A Nation Of Sheep
Robert Altemeyer in his book The Authoritarians outlined that there is a minority segment in populations that can be described as authoritarians. They are divided into authoritarian leaders and authoritarian followers. I will simply describe authoritarian followers as desirous of "daddy government". They long for the "John Wayne figure" to lead them out of the wilderness, and are unwilling or incapable of thinking for themselves. And, even more troubling, most are willing to vote against their own best interests.
We in the US have just finished our slow dance with Trumpism and authoritarianism. Even still, the ugly face of authoritarianism is trying to reemerge with a different head and different name. There is still much to be feared by this, as nearly half the US population was willing to have a second dance with the one who wouldn't even bring them to the dance to start with. They mostly vote against their own best interests and ooh and aah the obvious lies being whispered in their ears as they scratch off their vote.
But that is not the worst of it. The Covid pandemic has pulled off an even bigger ugly scab. These authoritarian followers are willing to die a miserable painful death to prove loyalty to a man who has none for them.
The Proper Educational Choice
In a previous issue of InnerSelf Magazine, Alan Cohen, in Inspiration or Motivation: Which Comes First?, writes about The Sudbury model of schooling where the goal is to inspire students rather than motivate them.
Sudbury schools are based on:
The educational belief that children are extremely good at (and therefore do not need to be taught) the main behaviors they will need as adults, such as creativity, imagination, alertness, curiosity, thoughtfulness, responsibility, and judgement. What children lack is experience, which can be gained if adults guide students in open ways.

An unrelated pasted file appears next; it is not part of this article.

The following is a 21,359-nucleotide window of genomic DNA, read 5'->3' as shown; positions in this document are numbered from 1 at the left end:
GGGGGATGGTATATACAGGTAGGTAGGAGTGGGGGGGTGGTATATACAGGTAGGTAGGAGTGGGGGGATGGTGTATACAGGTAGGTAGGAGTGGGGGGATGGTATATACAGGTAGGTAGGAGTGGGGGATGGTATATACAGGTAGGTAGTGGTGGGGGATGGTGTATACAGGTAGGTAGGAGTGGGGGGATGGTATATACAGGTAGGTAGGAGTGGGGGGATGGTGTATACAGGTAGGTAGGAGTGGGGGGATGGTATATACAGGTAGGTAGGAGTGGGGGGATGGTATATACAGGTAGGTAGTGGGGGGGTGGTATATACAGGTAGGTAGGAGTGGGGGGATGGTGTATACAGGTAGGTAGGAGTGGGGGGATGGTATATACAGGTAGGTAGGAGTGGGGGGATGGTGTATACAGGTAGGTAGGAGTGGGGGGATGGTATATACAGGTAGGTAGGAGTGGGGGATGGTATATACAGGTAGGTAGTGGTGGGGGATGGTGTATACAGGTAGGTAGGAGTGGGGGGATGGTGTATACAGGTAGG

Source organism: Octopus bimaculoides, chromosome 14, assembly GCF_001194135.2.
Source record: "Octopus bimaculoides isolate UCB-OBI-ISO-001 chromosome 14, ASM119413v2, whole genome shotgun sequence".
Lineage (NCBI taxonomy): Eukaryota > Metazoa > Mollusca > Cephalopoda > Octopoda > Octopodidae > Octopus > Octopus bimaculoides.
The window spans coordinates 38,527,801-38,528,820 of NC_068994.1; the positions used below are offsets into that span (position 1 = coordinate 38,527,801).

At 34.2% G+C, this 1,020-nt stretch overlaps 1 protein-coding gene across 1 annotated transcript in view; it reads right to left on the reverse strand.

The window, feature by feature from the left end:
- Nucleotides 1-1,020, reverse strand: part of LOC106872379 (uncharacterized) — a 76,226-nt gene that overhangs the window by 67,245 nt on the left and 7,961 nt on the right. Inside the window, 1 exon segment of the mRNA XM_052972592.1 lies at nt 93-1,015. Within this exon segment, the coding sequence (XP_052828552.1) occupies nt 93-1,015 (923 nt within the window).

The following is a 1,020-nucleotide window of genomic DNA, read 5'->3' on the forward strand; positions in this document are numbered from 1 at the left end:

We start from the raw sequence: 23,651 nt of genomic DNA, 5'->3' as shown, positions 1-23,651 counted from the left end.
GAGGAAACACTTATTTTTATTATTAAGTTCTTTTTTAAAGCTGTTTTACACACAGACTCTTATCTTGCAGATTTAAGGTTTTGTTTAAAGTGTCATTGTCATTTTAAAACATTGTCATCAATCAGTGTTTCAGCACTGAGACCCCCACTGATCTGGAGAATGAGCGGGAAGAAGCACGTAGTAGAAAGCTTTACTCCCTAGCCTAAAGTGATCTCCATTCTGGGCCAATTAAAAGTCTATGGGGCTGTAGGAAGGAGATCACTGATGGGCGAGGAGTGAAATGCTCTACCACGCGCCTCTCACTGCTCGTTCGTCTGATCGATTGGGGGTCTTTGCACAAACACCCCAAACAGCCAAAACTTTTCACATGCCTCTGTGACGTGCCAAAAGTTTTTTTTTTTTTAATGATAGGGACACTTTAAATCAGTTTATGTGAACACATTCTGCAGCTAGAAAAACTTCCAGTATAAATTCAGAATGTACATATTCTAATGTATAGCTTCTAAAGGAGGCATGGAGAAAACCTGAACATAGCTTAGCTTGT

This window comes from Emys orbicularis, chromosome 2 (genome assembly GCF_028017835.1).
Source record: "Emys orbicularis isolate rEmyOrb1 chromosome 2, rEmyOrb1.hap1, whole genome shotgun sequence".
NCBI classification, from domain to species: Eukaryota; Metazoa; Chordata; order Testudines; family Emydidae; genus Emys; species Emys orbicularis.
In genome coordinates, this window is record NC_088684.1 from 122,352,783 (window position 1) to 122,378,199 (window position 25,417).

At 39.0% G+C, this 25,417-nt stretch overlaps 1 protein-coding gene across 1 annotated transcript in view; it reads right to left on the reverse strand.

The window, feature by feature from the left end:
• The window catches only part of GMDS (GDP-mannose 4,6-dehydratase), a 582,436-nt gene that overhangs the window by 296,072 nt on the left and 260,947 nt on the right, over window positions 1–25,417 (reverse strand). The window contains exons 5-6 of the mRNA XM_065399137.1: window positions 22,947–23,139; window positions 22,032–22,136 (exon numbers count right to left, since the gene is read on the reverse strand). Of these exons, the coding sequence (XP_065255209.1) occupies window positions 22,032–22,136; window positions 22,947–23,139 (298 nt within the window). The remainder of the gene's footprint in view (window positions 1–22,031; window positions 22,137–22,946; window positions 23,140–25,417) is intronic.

The sociopolitical belief that having full democratic rights in childhood is the best way to become an adult who is comfortable functioning within a democracy. - Wikipedia
Whether it be Open Classroom, Sudbury Model, or any other model, it is student centric rather than teacher centric we should strive for. What the goal of education should be is children learning to operate in a world of moderation, a world that is neither too restrictive or too "anything goes". For it is in that world of moderation that we enjoy both physical and mental health. It is in that world that we balance the creative with our willingness to follow necessary rules and help enhance a civil society.
We are almost all lucky to have someone in our lives to encourage and motivate us and show us the way. But ultimately, we have to live the choices we make. We are even luckier if we have someone who not only encourages us but inspires us to make our heart sing our own song. Because of this concept, I am passionate for education once again.
About the Author
Robert Jennings is co-publisher of InnerSelf.com with his wife Marie T Russell. InnerSelf is dedicated to sharing information that allows people to make educated and insightful choices in their personal life, for the good of the commons, and for the well-being of the planet. InnerSelf Magazine is in its 30+year of publication in either print (1984-1995) or online as InnerSelf.com. Please support our work.